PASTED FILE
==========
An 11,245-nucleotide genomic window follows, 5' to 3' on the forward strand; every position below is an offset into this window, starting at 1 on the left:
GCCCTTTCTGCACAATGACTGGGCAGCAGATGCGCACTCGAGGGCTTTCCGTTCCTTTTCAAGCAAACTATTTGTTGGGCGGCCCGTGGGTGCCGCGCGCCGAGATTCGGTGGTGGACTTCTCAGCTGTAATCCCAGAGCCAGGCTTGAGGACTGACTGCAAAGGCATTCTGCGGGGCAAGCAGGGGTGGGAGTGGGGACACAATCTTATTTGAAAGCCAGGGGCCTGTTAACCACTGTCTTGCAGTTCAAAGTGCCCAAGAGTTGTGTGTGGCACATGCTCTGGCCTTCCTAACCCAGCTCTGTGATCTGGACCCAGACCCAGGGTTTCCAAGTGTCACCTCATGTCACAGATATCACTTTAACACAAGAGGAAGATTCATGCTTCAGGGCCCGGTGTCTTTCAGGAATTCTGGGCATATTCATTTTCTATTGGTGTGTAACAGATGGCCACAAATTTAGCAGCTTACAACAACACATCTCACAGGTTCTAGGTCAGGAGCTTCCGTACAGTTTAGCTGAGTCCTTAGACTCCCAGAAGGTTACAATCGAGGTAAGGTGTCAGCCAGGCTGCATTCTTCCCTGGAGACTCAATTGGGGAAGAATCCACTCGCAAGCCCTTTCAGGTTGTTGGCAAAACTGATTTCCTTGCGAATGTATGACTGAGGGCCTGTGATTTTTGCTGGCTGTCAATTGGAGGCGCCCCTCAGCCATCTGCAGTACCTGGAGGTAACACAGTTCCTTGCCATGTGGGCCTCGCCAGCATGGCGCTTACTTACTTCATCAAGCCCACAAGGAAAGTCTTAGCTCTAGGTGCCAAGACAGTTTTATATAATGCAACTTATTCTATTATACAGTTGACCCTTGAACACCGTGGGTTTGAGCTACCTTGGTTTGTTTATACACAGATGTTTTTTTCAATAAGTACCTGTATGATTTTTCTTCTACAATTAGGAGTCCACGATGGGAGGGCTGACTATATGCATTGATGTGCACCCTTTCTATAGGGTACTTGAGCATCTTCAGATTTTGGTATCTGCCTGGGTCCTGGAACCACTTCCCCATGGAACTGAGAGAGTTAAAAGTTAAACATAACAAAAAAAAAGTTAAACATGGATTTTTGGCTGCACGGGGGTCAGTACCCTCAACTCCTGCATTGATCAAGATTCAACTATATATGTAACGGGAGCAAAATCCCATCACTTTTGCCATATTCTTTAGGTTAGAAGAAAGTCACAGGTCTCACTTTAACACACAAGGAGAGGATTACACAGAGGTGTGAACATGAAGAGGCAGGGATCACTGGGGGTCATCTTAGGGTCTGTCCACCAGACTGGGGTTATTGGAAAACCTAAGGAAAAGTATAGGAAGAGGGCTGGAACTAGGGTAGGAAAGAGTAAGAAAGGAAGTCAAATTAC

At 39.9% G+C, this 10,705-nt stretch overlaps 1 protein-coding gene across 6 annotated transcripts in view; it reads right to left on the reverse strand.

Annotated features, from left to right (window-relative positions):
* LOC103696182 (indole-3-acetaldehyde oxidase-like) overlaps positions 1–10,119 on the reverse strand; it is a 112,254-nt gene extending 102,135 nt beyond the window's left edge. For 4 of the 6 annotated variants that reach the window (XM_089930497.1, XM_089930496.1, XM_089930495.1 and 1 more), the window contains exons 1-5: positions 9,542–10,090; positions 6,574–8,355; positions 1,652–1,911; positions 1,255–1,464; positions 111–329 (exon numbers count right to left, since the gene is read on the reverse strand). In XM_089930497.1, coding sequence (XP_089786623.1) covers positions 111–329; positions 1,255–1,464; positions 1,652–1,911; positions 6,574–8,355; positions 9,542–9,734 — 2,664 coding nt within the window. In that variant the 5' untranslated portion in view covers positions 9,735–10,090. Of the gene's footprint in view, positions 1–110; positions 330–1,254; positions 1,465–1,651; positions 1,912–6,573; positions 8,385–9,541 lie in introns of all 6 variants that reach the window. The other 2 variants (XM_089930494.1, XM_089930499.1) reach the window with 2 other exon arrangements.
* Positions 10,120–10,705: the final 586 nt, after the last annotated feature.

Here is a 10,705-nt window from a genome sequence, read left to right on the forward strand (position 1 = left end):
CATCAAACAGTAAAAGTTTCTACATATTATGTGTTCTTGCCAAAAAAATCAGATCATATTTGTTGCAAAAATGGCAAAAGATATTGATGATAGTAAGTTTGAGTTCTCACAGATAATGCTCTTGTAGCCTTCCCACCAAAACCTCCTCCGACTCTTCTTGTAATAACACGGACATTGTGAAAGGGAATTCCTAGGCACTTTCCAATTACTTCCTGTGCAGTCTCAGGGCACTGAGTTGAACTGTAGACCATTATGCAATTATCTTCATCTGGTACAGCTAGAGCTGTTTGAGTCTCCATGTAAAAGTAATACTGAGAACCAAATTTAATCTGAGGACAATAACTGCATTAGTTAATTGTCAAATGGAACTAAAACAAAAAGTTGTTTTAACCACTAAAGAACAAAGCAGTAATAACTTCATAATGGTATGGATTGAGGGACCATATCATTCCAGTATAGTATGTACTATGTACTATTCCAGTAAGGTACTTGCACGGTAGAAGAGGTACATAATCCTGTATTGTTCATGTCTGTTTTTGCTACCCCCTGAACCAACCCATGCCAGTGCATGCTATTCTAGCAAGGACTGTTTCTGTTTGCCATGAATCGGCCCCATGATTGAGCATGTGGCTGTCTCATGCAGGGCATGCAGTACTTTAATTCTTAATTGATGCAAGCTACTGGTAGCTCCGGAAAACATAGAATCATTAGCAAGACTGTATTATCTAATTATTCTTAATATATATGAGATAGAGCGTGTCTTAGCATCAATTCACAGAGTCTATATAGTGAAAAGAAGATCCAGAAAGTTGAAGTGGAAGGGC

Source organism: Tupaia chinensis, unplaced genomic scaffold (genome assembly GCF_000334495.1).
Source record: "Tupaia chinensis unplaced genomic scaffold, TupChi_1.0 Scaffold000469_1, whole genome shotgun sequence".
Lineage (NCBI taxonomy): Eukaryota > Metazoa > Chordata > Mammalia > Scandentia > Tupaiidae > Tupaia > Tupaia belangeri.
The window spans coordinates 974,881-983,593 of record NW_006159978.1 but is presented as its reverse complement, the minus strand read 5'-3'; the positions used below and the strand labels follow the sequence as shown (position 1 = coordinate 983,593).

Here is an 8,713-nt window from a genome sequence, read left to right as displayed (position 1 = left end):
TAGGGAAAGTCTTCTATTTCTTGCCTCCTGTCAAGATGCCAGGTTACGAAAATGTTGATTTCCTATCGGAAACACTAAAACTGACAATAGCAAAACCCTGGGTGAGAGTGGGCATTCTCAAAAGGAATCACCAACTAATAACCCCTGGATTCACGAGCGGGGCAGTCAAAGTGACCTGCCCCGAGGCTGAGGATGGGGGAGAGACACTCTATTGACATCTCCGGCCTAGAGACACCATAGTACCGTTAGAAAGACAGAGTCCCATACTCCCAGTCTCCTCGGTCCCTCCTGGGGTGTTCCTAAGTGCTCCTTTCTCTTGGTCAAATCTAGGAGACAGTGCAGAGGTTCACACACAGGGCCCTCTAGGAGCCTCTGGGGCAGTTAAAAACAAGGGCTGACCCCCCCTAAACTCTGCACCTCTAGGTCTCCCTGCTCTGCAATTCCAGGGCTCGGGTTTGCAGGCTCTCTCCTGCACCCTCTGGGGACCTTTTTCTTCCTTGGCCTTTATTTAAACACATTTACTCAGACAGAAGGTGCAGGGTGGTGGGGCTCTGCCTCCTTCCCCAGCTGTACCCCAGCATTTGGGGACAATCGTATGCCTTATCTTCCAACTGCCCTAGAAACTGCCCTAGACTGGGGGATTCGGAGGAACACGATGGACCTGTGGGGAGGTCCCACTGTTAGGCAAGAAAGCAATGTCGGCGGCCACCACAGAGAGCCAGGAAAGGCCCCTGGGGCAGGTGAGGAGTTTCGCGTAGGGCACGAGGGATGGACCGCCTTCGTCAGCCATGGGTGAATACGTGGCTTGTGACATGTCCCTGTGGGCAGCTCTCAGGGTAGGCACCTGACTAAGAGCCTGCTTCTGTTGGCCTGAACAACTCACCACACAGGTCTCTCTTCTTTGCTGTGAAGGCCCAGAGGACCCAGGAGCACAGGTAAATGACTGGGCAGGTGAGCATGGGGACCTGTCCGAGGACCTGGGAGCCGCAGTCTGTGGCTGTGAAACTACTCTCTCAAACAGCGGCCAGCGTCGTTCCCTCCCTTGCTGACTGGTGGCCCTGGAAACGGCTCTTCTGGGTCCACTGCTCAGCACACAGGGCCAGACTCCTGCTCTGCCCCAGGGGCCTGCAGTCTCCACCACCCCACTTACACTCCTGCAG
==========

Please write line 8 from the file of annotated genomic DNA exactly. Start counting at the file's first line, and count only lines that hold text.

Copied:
CATCAAACAGTAAAAGTTTCTACATATTATGTGTTCTTGCCAAAAAAATCAGATCATATTTGTTGCAAAAATGGCAAAAGATATTGATGATAGTAAGTTTGAGTTCTCACAGATAATGCTCTTGTAGCCTTCCCACCAAAACCTCCTCCGACTCTTCTTGTAATAACACGGACATTGTGAAAGGGAATTCCTAGGCACTTTCCAATTACTTCCTGTGCAGTCTCAGGGCACTGAGTTGAACTGTAGACCATTATGCAATTATCTTCATCTGGTACAGCTAGAGCTGTTTGAGTCTCCATGTAAAAGTAATACTGAGAACCAAATTTAATCTGAGGACAATAACTGCATTAGTTAATTGTCAAATGGAACTAAAACAAAAAGTTGTTTTAACCACTAAAGAACAAAGCAGTAATAACTTCATAATGGTATGGATTGAGGGACCATATCATTCCAGTATAGTATGTACTATGTACTATTCCAGTAAGGTACTTGCACGGTAGAAGAGGTACATAATCCTGTATTGTTCATGTCTGTTTTTGCTACCCCCTGAACCAACCCATGCCAGTGCATGCTATTCTAGCAAGGACTGTTTCTGTTTGCCATGAATCGGCCCCATGATTGAGCATGTGGCTGTCTCATGCAGGGCATGCAGTACTTTAATTCTTAATTGATGCAAGCTACTGGTAGCTCCGGAAAACATAGAATCATTAGCAAGACTGTATTATCTAATTATTCTTAATATATATGAGATAGAGCGTGTCTTAGCATCAATTCACAGAGTCTATATAGTGAAAAGAAGATCCAGAAAGTTGAAGTGGAAGGGC